office with empty chairs 


  • Employers across industries nationwide are feeling a national labor shortage.
  • There are several factors contributing to the labor shortage, including current unemployment benefits, family care and workplace safety concerns.
  • Flexible work schedules, including remote options, are expected to become a permanent fixture in many industries.
  • Organizations looking to attract and retain the best talent should consider offering unique benefits to employees, including childcare, education options and more.


Monday, Sept. 6, 2021 – Labor Day – will mark the end of the $300 bonus unemployment benefit part of the $1.9 trillion stimulus package signed into law by President Joe Biden this March. Based on claims by employers nationwide, however, that date can’t come soon enough. 

Why? Because of the current workforce shortage occurring nationwide, an event some employers say is directly tied to current unemployment benefits. As widely reported, some people (but not all) are believed to not actively be seeking work as they are making more via unemployment benefits than they did working.

This has prompted states like Montana, South Carolina and, most recently, Ohio to end all pandemic unemployment benefits for its residents citing a work shortage as a reason why. While this may push some back into the workforce, an important question remains for employers: What can organizations do to attract top talent (and keep them) in a post-pandemic world? As it turns out, several things – and not all of them are tied to higher wages, either. 

For those seeking to end their company’s labor shortfall, each of the following options could provide much-needed relief. All that may be needed is the vision – from both the organization and prospective employee – and the wherewithal to see them through and make them work.



Yes, many people will be returning to the workforce soon, but according to many reports, scores of them may not be looking to go back to their old jobs. According to the McKinsey Global Institute, as much as 25% more workers than previously estimated are potentially seeking to switch industries post-COVID-19. 

As McKinsey and others have discovered, people that work in jobs with a higher level of physical proximity (medicine, personal care, restaurants, on-site customer service, leisure and travel) suffered the most disruption. However, those who were able to work remotely or had less customer-facing issues saw significantly less. Additionally, at least 2.2 million women have left the workforce following the onset of COVID-19 due to childcare and/or family care concerns, among other factors.

These two reasons are among some of the reasons why many organizations nationwide are exploring some form of remote work flexibility moving forward, both for current workers and new hires.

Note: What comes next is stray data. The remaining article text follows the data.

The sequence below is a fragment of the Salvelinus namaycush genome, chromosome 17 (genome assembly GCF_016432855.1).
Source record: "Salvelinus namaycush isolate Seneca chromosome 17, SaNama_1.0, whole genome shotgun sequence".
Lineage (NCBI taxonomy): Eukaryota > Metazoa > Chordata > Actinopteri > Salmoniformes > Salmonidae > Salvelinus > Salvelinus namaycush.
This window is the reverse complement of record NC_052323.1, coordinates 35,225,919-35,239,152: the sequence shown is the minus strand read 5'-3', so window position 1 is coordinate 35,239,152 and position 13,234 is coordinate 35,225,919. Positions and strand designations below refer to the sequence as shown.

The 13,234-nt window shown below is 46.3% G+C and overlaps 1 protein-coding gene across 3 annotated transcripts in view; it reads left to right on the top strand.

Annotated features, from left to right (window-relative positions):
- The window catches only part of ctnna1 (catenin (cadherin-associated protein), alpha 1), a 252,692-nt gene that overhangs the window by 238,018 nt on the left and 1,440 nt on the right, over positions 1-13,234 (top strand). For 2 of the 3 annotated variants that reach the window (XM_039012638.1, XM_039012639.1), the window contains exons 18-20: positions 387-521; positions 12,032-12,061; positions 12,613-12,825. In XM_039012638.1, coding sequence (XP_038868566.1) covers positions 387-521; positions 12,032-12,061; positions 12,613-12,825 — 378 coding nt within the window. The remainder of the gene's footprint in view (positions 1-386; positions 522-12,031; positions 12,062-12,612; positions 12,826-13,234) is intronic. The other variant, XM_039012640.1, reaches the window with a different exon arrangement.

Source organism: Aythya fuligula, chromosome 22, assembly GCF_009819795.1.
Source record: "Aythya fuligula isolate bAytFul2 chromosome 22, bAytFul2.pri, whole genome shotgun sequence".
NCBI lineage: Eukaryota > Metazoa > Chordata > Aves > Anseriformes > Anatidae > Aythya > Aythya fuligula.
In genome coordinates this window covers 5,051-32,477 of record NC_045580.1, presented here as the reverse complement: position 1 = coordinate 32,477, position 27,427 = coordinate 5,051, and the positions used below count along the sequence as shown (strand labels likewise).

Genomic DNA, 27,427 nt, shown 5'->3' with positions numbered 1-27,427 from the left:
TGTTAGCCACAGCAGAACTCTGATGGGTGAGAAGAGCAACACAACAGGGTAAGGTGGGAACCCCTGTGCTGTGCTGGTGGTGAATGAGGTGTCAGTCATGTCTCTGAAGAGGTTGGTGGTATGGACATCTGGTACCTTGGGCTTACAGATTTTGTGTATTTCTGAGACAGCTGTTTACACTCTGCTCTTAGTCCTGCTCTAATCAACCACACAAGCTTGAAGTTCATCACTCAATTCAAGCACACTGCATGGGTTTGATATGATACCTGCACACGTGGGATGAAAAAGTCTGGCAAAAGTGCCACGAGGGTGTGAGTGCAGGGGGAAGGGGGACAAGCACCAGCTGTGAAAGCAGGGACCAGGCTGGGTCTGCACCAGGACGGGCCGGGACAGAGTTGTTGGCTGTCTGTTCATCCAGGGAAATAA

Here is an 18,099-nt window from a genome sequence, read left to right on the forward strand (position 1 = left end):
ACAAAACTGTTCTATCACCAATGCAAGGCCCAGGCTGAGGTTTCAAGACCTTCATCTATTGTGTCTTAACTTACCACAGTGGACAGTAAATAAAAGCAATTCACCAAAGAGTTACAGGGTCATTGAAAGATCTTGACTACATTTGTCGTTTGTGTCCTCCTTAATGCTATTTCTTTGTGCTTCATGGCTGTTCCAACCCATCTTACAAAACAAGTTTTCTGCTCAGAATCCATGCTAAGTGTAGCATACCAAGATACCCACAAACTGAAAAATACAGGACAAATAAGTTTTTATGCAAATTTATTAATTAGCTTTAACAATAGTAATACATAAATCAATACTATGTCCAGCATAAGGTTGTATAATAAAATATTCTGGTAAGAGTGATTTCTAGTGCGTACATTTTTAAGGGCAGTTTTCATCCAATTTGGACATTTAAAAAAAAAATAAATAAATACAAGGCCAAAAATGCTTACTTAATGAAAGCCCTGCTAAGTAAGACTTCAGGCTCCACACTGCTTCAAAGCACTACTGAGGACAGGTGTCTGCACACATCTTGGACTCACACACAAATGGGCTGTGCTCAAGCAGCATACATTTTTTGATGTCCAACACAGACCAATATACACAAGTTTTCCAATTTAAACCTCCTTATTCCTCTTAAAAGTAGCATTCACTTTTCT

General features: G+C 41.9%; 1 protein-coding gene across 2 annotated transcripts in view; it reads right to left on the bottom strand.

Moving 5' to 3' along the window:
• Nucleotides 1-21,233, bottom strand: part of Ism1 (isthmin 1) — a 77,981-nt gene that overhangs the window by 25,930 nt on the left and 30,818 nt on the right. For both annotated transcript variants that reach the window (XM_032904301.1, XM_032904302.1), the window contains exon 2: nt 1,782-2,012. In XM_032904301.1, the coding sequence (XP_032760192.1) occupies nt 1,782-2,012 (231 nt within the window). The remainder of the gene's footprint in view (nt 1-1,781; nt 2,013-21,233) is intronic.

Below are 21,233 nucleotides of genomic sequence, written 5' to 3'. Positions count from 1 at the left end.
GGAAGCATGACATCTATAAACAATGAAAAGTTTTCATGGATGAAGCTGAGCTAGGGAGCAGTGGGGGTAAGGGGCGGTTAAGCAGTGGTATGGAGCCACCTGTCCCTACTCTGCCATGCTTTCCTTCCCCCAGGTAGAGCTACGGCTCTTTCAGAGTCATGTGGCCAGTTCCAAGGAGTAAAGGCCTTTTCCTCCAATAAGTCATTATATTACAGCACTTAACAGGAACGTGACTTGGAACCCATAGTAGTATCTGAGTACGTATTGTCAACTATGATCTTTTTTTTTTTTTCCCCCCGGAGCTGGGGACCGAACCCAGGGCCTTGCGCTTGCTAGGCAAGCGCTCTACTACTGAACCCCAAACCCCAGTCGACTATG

Google recently joined Twitter, Square and a growing list of companies in announcing a hybrid workweek, allowing some workers to spend three days in the office and two teleworking. The company is also allowing some workers to request a complete change of office locations while allowing 20% of staff to work from home permanently. Instacart recently announced 70%-plus of its employees will now permanently work remotely.

While the nature of the business of certain industries doesn’t allow for such options, those that do may be wise to explore it – and not just because workers favor it. Reports have shown that many people have been more productive working remotely making the concept one that is likely to stay (or at least serve as an incentive to attract new hires outside of an organization’s market).



The COVID-19 pandemic has highlighted how issues like childcare and food instability are affecting workers, women especially, as many have cut back on hours four to five times more than fathers. That has prompted some companies to offer numerous incentives to lure them back to the workplace, such as childcare. 

According to a recent study, 42% of organizations that have already returned to work or didn’t experience shutdowns have a dedicated plan for employees with childcare responsibilities. The same study revealed that 71% of white-collar industry organizations plan to create worksite plans around childcare while only 28% of blue-collar industry ones do not plan to do so. 

Additionally, 59% of organizations surveyed plan to address childcare accommodation requests on a case-by-case basis. Regardless of industry, if a working parent is choosing between companies that accommodate their needs versus those that don’t, these findings are making their choice obvious. 



When it comes to attracting workers, creativity should have no bounds. Incentives such as transportation stipends, gift cards and extended PTO to cover vaccinations and recovery are just some of the things being offered by employers. Some companies are also investing in using others like Fringe, a benefits marketplace, to offer everything from Uber rides and meal/grocery delivery to online classes, babysitting services and tutoring for children.

Bottom line, the old ways of doing business have been altered, if not eliminated, forever. Employers looking to get ahead in a new normal, however, will continuously look for innovative ways to attract and retain employees, despite whatever challenges they may face. By looking at what employees need beyond a paycheck, your company can stay ahead of the competition. Additionally, adopting strategies like these can help accelerate our economy’s race back to normalcy with happier, healthier and more productive employees leading the charge.